Last week, in Part I, we told you how b-pack, hot on the heels of Ivalua, had decided to cross the Atlantic and join in the conquest to bring the bohemian revolution to the world of Procurement and P2P with their extensive solutions that actually close the loop.
As noted in Part I, b-pack brings with it a suite of solutions that take you from the start of a traditional sourcing cycle (RFx), through a contract, to a requisition (which may be from a catalog), against a budget, to receipt (which can include asset tracking information), and an invoice, to payment, reporting, and supplier management. Plus it has a number of supporting modules that are unique compared to most of the competition (but that will be the subject of the next post).
Since Part I described the core procurement cycle support in detail — requisition, purchase order, receipt, invoice, payment, and budget update — this part will detail the integrated applications that build on the core capabilities to provide the organization with expense and travel management, asset management, dispute resolution, and procurement business intelligence reporting.
The expense management solution allows you to create a requisition for a trip before you take it, and before you incur the first expense, and have it, and associated expenses within budget, pre-approved. Then, as expenses are incurred, they can be added to the report. When the expense report is complete, it can be submitted for reimbursement. In addition, not only can it be exported to excel for printing or manual submission for a third party, but it can be imported from a predefined template that can be exported from the approved requisition. The expense management solution supports dates, cost centres, invoicing companies, multiple currencies, and notes at a line item level.
The integrated dispute resolution solution can be launched on the receipt of goods, on the receipt of an invoice, or later when an issue is encountered and the dispute can be related to a purchase order, goods receipt, invoice, asset, and/or contract. The dispute can be assigned a type and a level. The supplier is notified by e-mail and alert next time they log into the system. In addition, it appears in the appropriate supplier representative’s todo list until it is addressed. (If they choose to respond by e-mail, the response can be recorded by an individual with the appropriate authority to certify the response came from the supplier.) Once the supplier has responded, the appropriate buyer representative(s) is (are) notified, who can choose to either respond to the supplier, and continue the dispute, or close the dispute.
The asset management system, which is deeply integrated into the system, is also one of the most extensive non-standard modules in the platform. As a result, it’s a considerable value add for organizations that make a considerable number of expensive purchases for internal use that need to be tracked and managed. Asset management starts with the requisition when the user selects a commodity from the integrated catalog where it is assigned a pre-defined asset type. Each asset type is associated with specific properties. Then, when the commodity is received, the receiver can define the asset specific properties — such as serial number, internal tracking number, and assigned user — in addition to overriding the automatically defined fields — such as description, manufacturer part number, and assigned corporate unit. In addition, assets can be linked together. This is especially relevant when assets need to be used together, such as hardware and software. The module also supports specific approval rules, and chains, based on the type of asset … so that IT can review computer purchases, marketing can approve local printer selection, and engineering can approve widgets. In addition, the software maintains a complete assignment history, which is useful in tracking the lifespan of a product — such as a demo unit that gets reassigned to multiple teams over its lifespan. Finally, the asset database is searchable on every attribute, which makes it easy to find assets by type, assignee, department, etc.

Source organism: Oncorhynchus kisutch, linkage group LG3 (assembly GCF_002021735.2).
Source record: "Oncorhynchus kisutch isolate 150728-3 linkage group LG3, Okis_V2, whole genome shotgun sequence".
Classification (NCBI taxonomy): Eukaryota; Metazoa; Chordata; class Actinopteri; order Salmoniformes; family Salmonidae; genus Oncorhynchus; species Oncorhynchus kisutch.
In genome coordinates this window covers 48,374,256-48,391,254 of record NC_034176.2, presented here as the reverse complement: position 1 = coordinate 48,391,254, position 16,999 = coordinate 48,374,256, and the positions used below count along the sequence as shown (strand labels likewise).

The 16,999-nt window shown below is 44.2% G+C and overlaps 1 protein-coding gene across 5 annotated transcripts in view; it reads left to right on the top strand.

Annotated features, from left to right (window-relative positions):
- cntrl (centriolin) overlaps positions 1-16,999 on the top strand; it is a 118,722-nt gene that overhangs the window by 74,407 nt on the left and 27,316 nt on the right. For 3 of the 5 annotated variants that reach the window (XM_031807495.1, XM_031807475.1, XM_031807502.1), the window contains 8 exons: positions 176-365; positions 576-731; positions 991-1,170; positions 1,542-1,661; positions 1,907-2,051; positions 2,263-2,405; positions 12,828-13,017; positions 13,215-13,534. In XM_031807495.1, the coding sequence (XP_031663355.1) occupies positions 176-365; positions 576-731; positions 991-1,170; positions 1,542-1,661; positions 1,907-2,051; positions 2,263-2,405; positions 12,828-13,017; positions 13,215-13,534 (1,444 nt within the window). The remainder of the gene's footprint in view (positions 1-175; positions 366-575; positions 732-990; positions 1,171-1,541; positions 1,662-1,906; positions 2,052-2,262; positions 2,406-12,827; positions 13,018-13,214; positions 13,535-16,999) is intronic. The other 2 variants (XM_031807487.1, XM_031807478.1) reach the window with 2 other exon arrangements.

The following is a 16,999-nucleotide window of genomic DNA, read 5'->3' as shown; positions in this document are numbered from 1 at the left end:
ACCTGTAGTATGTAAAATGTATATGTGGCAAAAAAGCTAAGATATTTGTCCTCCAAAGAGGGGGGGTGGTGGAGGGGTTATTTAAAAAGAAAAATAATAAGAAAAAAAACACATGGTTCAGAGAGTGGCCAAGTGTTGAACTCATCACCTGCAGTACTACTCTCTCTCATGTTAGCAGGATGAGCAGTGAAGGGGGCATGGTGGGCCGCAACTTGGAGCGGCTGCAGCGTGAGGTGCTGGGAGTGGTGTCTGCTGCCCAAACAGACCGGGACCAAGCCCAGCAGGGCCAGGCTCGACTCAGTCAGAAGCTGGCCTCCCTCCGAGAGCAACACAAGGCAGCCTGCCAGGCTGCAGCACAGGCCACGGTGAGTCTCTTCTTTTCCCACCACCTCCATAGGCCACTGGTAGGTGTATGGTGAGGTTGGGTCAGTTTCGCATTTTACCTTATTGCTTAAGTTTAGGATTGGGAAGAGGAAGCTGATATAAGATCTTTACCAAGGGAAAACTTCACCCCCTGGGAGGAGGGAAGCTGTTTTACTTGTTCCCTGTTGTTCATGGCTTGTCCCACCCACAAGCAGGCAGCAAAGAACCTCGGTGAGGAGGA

This brings us to the procurement business intelligence reporting capability. The reporting module is tightly integrated with the base system and allows you to build your own reports across any data elements in the system using their own visual query builder. Using their application, you can define your own queries that will generate any list or cross-tab report of your choice, with sub-groups and rollups. The visual query builder, which also includes filter support against any pre-defined data grouping built into the system, allows you to select the rows of interest, calculations to be applied against the rows, and functions to be defined. The filters are and-or boolean clauses of arbitrary complexity and any where clause that can be defined in SQL can be defined as a filter. This gives the report builder a significant degree of power. The results can be presented as a table, or, where calculations or formulas are defined, as a chart or graph. The business intelligence is provided by way of built-in trend analysis that allows the user to track trends and define comparisons against baselines, predefined expectations, floors, and ceilings. This allows the user to determine when budgets and spend under management aren’t tracking against expectations and then create custom reports to determine why. Finally, every user can build custom dashboards using any built-in or custom defined report. If the dashboards are designed to identify unexpected trends, this can also be a useful feature.
In summary, b-pack provides a comprehensive P2P e-Procurement solution that also includes some very useful capabilities above and beyond the basic procurement cycle requirements that can provide significant additional value to many buying organizations.
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